Counterclockwise Rotation of a Gliding Cell. In our previous study, we proposed a helical loop track model for gliding motility of F. johnsoniae where SprB adhering to a substratum was propelled along a helical loop track on the cell surface, resulting in rotation and translocation of the cell 19. Here we investigated whether gliding cells actually rotate as proposed. To visualize cell rotation, we attempted to find a cell surface protein that did not change position with respect to the long axis during gliding, and observe its behavior by total internal reflection fluorescence (TIRF) microscopy using fluorescently-labeled antiserum. Cell surface proteins were isolated and collected by centrifugation. The isolated cell surface proteins were separated by SDS-PAGE (Fig. S1A). SprB with molecular mass greater than 250 kDa was detected by immunoblot analysis using anti-SprB antiserum (Fig. S1B). Major protein bands on the gel were identified by peptide mass fingerprinting analysis using MALDI-TOF-MS, which revealed that the cell surface protein fraction contained proteins with putative outer membrane protein (OMP) domains (Fjoh_0697, Fjoh_1311 and Fjoh_3514) and putative TonB-dependent receptors (Fjoh_0403, Fjoh_0736, Fjoh_4221 and Fjoh_4559) (Fig. S1A and Table S1). Amino acid sequence analyses for predicting signal peptides by SignalP 4.0 software25 and for predicting protein localization by CELLO v2.5 subcellular localization predictor26,27 suggested that most of the proteins were located at the outer membrane (Table S1). We generated rabbit antiserum against the cell surface protein fraction. Immunofluorescence microscopy using this antiserum and Alexa Fluor-555-conjugated secondary antibodies showed that signals were dispersed on the cell surface (Fig. S1C). TIRF microscopy with a translocating cell revealed that there were two types of signal movement (Movie S1). Type I signals, the most common, were located at a position a fixed distance away from a cell pole and periodically appeared on the surface with respect to the short axis when the cell moved on a substratum, indicating cell rotation. TIRF analysis showed that the type I signals always appeared from one side with respect to the short axis of the moving cell, demonstrating rotation in a counterclockwise (CCW) direction when viewed from the rear to the advancing direction of the cell (Movie S2). Type II signals, which comprised less than 20 % of otal signals, moved on the cell surface with respect to both axes like the SprB signal (Movie S3). This type of signal behavior was expected since SprB, which migrates from one pole to the other along an apparent helical track 19, was present in the surface protein fraction that was used to generate the polyclonal antiserum. We also generated antiserum against purified OMP domain-containing protein Fjoh_0697, which appeared to be a major cell-surface protein (Fig. S1A). TIRF analysis using anti-Fjoh_0697 antiserum revealed that the Fjoh_0697 signal did not migrate from pole to pole but was instead located at a position a fixed distance from a cell pole. In a translocating cell Fjoh_0697 periodically appeared on the surface with respect to the short axis, demonstrating CCW rotation of the gliding cell as observed from the rear of the cell (Fig. 1A, Movie S4).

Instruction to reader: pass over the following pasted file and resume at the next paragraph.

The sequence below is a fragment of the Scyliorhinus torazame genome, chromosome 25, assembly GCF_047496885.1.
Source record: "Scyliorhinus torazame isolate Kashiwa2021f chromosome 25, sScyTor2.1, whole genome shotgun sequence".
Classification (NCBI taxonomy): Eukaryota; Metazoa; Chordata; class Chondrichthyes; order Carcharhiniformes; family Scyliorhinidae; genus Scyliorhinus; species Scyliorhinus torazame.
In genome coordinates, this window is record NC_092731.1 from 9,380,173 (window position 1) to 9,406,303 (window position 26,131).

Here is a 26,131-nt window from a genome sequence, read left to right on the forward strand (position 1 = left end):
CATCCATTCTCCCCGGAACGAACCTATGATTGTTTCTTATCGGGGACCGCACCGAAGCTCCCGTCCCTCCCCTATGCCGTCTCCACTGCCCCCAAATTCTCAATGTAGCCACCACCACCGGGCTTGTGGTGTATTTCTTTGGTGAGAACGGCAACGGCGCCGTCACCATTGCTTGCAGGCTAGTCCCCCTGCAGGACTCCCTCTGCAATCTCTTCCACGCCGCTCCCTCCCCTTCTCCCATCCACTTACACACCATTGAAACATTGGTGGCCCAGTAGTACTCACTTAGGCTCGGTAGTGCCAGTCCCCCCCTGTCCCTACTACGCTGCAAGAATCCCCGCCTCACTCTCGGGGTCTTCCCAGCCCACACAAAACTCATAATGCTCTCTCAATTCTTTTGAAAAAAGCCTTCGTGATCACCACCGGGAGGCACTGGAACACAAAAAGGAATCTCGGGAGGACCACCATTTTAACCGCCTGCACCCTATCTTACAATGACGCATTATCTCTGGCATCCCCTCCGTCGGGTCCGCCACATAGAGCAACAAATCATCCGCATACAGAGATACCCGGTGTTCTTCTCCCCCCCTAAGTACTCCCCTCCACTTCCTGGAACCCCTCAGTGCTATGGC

SprB is the primary motility adhesin on the F. johnsoniae cell surface. Left-handed helical flow of immunolabeled SprB on a gliding cell was previously observed 19. In this study, for detailed analysis of the individual SprB signal movement on a gliding cell surface, limited numbers of SprB molecules on a cell were labeled with highly diluted antiserum (see Materials and Methods) to reduce signals and track SprB signals easily, and movement of signals on the surface of gliding cells was observed by fluorescence microscopy. Under these conditions, about 58% of cells had 1 to 10 SprB signals and the rest had none. Consistent with the previous report 19, the SprB signals were propelled between cell poles along an apparently helical loop track on gliding F. johnsoniae cells (Fig. 1B, Movie S5). Cells migrated 6.1 ± 1.1 µm (mean ± standard deviation, N = 63) when the Fjoh_0697 signal made one revolution in the direction of the short axis of a cell (helical pitch of Fjoh_0697) (Fig. 1C left and D), while the moving distance of SprB on the substratum during one revolution of SprB in the direction of the short axis of a cell (apparent helical pitch of SprB) (Fig. 1C right and D) was 4.55 ± 1.1 µm (N = 22). The rotational rate of Fjoh_0697 signals was directly proportional to the cell velocity (Fig. 1E). To show the relationship between movements of a cell and a labeled protein, velocities of labeled proteins and cells were determined. SprB (50 signals) and Fjoh_0697 (25 signals) from 12 cells were plotted on a graph (Fig. 1F). Plots showed that the velocity of Fjoh_0697 signals was positively correlated with the cell velocity. These data demonstrated that Fjoh_0697 signals are located at fixed positions on the cells. In contrast, SprB signals moved in both directions on the cells and the velocity of each SprB was not necessarily related to the cell velocity (Fig. 1F). In SprB as well, it should be more proportional, assuming that all SprB molecules move on a helical loop track of the cell surface at the same pace and that the movement of SprB causes the cell to move. The difference may be accounted for by the that the velocity of SprB varies from molecule to molecule, and SprB that advances the cell is only a part of SprB molecules. SprB, whose value on the horizontal axis is 0 in Fig. 1F, appears to actually move the cell. It is suggested from Fig. 1F that the other SprB molecules exist away from the substratum and move at varied velocities to some extent. The movement of SprB on a cell was then examined in more detail.